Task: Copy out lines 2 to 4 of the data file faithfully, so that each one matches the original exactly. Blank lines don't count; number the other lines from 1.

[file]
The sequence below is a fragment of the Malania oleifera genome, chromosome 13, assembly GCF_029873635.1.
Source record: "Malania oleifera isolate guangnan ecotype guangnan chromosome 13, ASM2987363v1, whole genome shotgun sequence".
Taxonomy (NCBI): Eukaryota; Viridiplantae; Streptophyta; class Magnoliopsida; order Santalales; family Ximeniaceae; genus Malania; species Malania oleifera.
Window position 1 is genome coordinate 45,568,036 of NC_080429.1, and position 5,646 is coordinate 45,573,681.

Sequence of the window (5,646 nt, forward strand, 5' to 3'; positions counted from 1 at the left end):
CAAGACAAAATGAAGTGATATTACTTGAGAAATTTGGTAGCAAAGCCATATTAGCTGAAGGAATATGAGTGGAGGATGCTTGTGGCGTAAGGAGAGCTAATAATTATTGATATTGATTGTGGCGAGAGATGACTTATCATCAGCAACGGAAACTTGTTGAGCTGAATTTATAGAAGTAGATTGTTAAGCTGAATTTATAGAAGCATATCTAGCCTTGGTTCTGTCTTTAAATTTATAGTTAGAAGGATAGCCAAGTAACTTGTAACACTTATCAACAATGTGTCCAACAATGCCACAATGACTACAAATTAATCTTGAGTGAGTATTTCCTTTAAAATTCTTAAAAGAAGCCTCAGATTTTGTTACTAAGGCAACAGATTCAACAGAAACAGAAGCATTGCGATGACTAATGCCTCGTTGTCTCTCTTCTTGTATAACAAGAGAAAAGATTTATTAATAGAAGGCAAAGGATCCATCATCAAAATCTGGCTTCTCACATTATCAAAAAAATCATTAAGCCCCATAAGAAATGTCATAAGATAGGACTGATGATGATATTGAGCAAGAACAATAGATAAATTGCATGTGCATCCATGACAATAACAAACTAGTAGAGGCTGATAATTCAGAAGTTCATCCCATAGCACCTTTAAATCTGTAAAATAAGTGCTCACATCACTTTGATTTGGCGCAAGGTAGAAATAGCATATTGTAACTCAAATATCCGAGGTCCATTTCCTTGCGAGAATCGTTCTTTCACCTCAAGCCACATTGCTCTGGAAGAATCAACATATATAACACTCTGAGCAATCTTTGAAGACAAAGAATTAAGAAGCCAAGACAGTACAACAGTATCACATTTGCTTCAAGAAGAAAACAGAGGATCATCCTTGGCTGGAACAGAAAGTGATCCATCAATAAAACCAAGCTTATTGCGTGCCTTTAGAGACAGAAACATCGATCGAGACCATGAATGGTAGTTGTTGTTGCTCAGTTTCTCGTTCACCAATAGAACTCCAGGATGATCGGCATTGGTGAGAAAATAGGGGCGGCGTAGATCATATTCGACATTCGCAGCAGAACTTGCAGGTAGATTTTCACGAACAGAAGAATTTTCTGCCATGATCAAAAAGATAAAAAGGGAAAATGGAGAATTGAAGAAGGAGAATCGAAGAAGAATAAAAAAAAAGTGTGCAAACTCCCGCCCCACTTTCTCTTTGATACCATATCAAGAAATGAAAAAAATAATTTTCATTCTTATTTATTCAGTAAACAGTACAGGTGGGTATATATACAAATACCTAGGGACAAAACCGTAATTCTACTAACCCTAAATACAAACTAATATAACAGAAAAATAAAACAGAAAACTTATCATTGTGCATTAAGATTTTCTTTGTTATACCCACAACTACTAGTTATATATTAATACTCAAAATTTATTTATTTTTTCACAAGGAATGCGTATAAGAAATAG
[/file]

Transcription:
Source record: "Malania oleifera isolate guangnan ecotype guangnan chromosome 13, ASM2987363v1, whole genome shotgun sequence".
Taxonomy (NCBI): Eukaryota; Viridiplantae; Streptophyta; class Magnoliopsida; order Santalales; family Ximeniaceae; genus Malania; species Malania oleifera.
Window position 1 is genome coordinate 45,568,036 of NC_080429.1, and position 5,646 is coordinate 45,573,681.